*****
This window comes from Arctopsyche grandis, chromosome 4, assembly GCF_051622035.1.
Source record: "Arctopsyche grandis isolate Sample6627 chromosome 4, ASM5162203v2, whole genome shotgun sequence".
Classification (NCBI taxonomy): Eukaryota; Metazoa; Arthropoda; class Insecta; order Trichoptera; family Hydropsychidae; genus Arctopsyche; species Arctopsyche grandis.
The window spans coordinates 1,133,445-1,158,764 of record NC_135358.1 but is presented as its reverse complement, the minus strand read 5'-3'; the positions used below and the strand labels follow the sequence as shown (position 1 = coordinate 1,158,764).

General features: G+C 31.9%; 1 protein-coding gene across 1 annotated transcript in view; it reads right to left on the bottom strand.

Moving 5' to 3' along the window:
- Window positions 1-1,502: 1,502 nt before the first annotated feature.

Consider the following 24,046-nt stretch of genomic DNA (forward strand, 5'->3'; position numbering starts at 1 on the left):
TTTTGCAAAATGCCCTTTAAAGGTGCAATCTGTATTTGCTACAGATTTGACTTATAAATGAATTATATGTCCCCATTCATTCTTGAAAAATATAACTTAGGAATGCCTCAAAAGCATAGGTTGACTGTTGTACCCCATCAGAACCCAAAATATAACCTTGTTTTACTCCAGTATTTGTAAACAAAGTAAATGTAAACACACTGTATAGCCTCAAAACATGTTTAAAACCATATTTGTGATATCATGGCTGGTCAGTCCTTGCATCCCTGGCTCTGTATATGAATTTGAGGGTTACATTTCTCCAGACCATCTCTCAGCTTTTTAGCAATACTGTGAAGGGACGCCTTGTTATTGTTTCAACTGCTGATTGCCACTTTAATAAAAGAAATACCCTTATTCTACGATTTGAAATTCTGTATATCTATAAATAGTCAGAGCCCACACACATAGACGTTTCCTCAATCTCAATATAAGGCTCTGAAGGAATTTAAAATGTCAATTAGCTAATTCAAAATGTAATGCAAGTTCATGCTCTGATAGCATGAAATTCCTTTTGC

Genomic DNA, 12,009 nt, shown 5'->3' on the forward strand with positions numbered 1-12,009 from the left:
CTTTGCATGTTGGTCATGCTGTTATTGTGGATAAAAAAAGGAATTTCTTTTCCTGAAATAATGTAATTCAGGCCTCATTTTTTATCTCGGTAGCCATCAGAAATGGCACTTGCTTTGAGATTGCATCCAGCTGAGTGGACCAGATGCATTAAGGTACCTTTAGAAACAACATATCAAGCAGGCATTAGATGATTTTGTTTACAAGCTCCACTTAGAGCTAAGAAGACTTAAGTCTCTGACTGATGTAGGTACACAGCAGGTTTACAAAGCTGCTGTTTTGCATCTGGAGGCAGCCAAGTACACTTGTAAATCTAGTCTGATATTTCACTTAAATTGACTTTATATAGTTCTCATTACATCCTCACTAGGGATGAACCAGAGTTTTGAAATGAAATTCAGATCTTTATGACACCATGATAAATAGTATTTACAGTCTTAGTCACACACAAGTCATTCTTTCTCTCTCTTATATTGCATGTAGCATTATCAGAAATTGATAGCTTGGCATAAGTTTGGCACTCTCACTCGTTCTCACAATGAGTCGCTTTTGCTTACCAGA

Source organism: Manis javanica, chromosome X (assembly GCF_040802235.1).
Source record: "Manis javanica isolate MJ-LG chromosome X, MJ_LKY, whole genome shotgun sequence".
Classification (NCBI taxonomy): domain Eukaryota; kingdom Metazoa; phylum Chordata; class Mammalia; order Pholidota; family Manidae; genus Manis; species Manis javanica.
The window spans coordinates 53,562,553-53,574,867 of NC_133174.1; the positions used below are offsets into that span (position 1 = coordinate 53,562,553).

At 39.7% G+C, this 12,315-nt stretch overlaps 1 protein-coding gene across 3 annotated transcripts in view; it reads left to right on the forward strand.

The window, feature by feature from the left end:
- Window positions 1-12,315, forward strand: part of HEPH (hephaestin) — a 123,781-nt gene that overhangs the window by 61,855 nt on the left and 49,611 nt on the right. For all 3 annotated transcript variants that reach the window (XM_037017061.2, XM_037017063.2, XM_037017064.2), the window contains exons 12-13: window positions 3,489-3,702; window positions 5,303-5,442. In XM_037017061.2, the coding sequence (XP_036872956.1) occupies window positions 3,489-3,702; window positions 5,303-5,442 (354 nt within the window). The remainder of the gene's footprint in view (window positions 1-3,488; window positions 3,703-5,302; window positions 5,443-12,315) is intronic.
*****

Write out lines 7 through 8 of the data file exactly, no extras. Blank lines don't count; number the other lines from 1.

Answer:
- Window positions 1-1,502: 1,502 nt before the first annotated feature.

Consider the following 24,046-nt stretch of genomic DNA (forward strand, 5'->3'; position numbering starts at 1 on the left):